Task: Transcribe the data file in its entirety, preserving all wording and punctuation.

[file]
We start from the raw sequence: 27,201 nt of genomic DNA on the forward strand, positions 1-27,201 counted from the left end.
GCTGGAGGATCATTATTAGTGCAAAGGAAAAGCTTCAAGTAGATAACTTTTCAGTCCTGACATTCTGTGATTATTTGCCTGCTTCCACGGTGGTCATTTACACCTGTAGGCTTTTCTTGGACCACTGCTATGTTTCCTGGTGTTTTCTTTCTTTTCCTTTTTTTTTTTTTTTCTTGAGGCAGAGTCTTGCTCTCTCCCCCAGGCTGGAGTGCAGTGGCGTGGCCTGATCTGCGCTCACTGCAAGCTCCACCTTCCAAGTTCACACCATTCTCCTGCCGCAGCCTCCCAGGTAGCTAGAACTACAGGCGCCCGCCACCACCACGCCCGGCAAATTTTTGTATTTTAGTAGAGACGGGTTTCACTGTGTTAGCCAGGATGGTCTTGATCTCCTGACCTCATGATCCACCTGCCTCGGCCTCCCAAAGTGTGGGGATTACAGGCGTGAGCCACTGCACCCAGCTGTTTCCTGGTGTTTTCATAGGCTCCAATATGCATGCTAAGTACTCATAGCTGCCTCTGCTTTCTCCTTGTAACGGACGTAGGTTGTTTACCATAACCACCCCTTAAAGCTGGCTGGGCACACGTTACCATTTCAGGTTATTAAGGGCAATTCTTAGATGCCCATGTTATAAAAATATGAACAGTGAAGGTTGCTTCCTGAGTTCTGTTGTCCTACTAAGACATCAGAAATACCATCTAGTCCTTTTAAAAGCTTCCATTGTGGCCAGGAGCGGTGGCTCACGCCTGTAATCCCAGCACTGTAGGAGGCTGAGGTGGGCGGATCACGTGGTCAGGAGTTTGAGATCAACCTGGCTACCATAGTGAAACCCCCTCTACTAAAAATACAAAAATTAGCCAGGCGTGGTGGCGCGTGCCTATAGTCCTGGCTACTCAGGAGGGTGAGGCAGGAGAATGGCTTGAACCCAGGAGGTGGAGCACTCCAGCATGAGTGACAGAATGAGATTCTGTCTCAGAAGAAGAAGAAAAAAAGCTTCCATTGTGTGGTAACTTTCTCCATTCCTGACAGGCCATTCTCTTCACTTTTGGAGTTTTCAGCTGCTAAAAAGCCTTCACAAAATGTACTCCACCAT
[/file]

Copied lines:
We start from the raw sequence: 27,201 nt of genomic DNA on the forward strand, positions 1-27,201 counted from the left end.
GCTGGAGGATCATTATTAGTGCAAAGGAAAAGCTTCAAGTAGATAACTTTTCAGTCCTGACATTCTGTGATTATTTGCCTGCTTCCACGGTGGTCATTTACACCTGTAGGCTTTTCTTGGACCACTGCTATGTTTCCTGGTGTTTTCTTTCTTTTCCTTTTTTTTTTTTTTTCTTGAGGCAGAGTCTTGCTCTCTCCCCCAGGCTGGAGTGCAGTGGCGTGGCCTGATCTGCGCTCACTGCAAGCTCCACCTTCCAAGTTCACACCATTCTCCTGCCGCAGCCTCCCAGGTAGCTAGAACTACAGGCGCCCGCCACCACCACGCCCGGCAAATTTTTGTATTTTAGTAGAGACGGGTTTCACTGTGTTAGCCAGGATGGTCTTGATCTCCTGACCTCATGATCCACCTGCCTCGGCCTCCCAAAGTGTGGGGATTACAGGCGTGAGCCACTGCACCCAGCTGTTTCCTGGTGTTTTCATAGGCTCCAATATGCATGCTAAGTACTCATAGCTGCCTCTGCTTTCTCCTTGTAACGGACGTAGGTTGTTTACCATAACCACCCCTTAAAGCTGGCTGGGCACACGTTACCATTTCAGGTTATTAAGGGCAATTCTTAGATGCCCATGTTATAAAAATATGAACAGTGAAGGTTGCTTCCTGAGTTCTGTTGTCCTACTAAGACATCAGAAATACCATCTAGTCCTTTTAAAAGCTTCCATTGTGGCCAGGAGCGGTGGCTCACGCCTGTAATCCCAGCACTGTAGGAGGCTGAGGTGGGCGGATCACGTGGTCAGGAGTTTGAGATCAACCTGGCTACCATAGTGAAACCCCCTCTACTAAAAATACAAAAATTAGCCAGGCGTGGTGGCGCGTGCCTATAGTCCTGGCTACTCAGGAGGGTGAGGCAGGAGAATGGCTTGAACCCAGGAGGTGGAGCACTCCAGCATGAGTGACAGAATGAGATTCTGTCTCAGAAGAAGAAGAAAAAAAGCTTCCATTGTGTGGTAACTTTCTCCATTCCTGACAGGCCATTCTCTTCACTTTTGGAGTTTTCAGCTGCTAAAAAGCCTTCACAAAATGTACTCCACCAT